Conservatives and Immigrant Voters: an unconventional love story


Courting the immigrant vote has become a raison-dêtre of the Conservatives. - Photo by Geoffrey Kehrig, Flickr

James Huáng has lived in Canada for six years. Since becoming a citizen two years ago, he voted federally for the first time in the last general election. He voted Conservative.

“They share my values,” says Huáng, speaking not far from the Vancouver South Riding Office on Victoria Drive. “They support the family.”

He suggests that the Conservatives’ tough-on-crime approach, their support for what he feels are traditional family values and their commitment to fiscal responsibility are the reasons why, for Huáng, supporting the Conservatives was a no-brainer. “The others (NDP and Liberals) are all crooks,” he says.

Huáng’s tale is a typical example of a larger story that’s been popping up in the media ever since Immigration Minister Jason Kenney took over that portfolio five years ago: new immigrants are starting to vote Conservative. Conventional wisdom dictates that Kenney’s intense courting of the immigrant community paid off in votes in the 2011 federal election, and might have even won Stephen Harper his much sought after majority. When you delve into the numbers, however, it’s not immediately clear whether or not that’s actually true.

Election numbers

Jason Kenney

Jason Kenney - Photo by GG Liu, Flickr

The Conservatives picked up 23 new seats in 2011, giving them majority status. Twenty-two of them were in Ontario, with 19 coming from the Greater Toronto Area (GTA). Out of the seats gained, several of them were in ridings with substantial immigrant communities. They also gained Vancouver-South, a riding with a 60 per cent immigrant population, bringing the Conservatives their first Vancouver win in over two decades. However, it needs to be said that the New Democratic Party also made gains in multicultural communities, picking up 67 seats in Quebec alone, with 14 of those being in cosmopolitan Montreal. Though only time will tell if the NDP’s near-sweep in the electoral wild card known as Quebec can be repeated, a case can be argued that the NDP under the late Jack Layton made as many inroads into Canada’s immigrant communities as Stephen Harper’s Conservatives. But it’s the Conservatives who have gotten the media attention, both because of their pre-election tactics, and because of the legislation they’ve introduced since.

New Conservative strategy

Call it “Samosa Politics.” That’s the term that Harjap Grewal uses to explain what is behind the Conservative’s recent success in the multicultural community. Grewal is a spokesperson for No One Is Illegal, a grassroots political action group that supports immigrant and migrant rights. “They [the Conservatives] go to the immigrant community, they eat samosas, they pay all this lip service, but the policies don’t change,” explains Grewal. “They can march in the Chinese New Year parades, they can say a few words in Mandarin or Cantonese, but they’re only doing it to appease voters. It’s very successful, and it’s very tactical.”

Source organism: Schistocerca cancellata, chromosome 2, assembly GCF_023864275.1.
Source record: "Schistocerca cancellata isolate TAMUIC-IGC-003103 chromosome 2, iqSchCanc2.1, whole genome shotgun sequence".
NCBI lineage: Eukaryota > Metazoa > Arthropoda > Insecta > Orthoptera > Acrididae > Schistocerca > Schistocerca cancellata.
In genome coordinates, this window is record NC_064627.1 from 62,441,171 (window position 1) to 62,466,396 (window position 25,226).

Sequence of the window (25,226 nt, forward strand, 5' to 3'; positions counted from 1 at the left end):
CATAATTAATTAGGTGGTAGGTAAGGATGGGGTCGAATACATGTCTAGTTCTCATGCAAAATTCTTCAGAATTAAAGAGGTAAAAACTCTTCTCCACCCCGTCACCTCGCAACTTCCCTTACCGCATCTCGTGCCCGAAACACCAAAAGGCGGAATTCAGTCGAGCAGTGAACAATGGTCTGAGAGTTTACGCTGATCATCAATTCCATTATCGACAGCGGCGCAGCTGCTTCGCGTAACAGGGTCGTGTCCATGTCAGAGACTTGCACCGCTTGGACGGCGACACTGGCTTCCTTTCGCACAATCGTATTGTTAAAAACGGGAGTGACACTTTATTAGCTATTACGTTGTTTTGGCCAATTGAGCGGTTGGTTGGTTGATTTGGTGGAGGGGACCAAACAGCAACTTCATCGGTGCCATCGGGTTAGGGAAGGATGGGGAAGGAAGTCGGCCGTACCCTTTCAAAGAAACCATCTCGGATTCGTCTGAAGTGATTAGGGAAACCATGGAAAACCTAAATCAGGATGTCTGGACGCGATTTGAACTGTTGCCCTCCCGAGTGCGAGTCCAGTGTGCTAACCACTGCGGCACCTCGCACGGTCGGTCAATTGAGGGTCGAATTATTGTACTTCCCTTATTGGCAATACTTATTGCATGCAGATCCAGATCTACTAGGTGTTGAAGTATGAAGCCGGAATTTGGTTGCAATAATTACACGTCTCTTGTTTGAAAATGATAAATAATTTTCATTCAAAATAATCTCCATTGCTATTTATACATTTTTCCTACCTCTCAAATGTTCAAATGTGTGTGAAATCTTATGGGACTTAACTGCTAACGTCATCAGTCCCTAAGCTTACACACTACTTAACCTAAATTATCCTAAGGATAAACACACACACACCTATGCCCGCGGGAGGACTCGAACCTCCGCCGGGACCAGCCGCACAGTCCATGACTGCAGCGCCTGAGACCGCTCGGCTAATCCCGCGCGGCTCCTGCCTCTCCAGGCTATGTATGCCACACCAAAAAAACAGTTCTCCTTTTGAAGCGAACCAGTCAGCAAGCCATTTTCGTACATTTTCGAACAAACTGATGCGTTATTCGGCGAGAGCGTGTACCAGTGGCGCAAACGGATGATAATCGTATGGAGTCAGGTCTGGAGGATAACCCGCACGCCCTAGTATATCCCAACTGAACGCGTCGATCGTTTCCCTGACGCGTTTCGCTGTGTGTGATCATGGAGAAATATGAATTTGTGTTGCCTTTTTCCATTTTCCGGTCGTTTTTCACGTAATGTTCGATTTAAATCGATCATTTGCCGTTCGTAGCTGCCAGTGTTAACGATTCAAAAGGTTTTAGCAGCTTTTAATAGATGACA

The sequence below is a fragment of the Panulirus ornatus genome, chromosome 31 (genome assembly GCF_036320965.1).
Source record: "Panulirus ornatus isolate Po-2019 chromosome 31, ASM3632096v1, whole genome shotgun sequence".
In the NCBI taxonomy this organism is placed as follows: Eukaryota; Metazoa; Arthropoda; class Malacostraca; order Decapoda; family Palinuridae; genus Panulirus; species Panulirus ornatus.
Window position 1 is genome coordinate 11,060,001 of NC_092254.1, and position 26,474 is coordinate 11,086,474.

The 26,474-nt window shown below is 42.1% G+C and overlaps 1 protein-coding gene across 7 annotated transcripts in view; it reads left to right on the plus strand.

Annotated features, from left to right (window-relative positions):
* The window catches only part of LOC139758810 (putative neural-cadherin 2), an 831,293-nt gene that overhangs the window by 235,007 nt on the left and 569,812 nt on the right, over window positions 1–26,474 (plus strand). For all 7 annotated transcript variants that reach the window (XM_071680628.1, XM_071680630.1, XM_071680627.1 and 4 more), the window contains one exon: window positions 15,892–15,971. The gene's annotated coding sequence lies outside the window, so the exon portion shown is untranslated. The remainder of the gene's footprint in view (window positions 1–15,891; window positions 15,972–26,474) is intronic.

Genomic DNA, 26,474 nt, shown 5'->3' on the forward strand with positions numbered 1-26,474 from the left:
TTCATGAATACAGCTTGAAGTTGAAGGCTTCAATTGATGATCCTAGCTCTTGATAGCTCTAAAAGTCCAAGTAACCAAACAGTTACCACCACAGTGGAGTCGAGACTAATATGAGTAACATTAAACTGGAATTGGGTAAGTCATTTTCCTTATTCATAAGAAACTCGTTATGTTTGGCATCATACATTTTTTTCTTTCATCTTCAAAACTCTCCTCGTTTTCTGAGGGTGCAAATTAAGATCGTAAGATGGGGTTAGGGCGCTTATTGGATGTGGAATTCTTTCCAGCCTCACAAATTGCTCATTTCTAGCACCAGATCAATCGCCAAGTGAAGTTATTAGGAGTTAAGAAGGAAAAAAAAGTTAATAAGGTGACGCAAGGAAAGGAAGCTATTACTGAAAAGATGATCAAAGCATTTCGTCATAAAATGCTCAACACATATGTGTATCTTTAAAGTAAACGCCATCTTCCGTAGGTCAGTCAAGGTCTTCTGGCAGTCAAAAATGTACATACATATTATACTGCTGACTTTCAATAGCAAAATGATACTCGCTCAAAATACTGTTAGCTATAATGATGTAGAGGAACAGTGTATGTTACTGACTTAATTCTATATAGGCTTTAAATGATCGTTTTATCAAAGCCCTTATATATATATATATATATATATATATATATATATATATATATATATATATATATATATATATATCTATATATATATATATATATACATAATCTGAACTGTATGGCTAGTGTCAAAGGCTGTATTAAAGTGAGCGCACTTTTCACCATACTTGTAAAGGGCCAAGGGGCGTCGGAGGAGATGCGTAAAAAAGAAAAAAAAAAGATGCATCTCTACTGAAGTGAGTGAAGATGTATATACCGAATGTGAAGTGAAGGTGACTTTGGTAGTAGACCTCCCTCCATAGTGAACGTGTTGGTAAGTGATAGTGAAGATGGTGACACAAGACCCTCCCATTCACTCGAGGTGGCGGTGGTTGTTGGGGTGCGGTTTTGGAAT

Just how successful the tactic has been can be debated, but some say that the Conservatives have adopted it as a core electoral strategy. Since 2007, Kenney has appeared at hundreds of multicultural events across Canada, specifically targeting various ethnic groups sympathetic to the Conservative message.

Immigrants and Conservatives: A perfect fit?

To some that targeting makes perfect sense, especially for a party looking to make inroads in communities they weren’t part of before. That’s the view held by Russ Campbell, a prominent conservative writer who lives in Burlington, Ontario. He says that the recent push by the Conservatives is just part of a larger, broader strategy to get into communities that aren’t traditionally considered strongholds of conservatism.

Campbell also sees the recent cooperation between the Conservatives and some members of the immigrant community as a good fit, and thinks that religious faith has something to do with it. “If you’re talking about the recent past, the immigrants tend to be more religious, especially those that come from South East Asia,” Campbell elaborates. “In general, conservative people tend to be more religious.”

This is part one of a two-part article. In our next issue, Tim Reinert interviews NDP Immigration Critic Don Davies, and explores specific legislation proposed since the Conservative majority was won.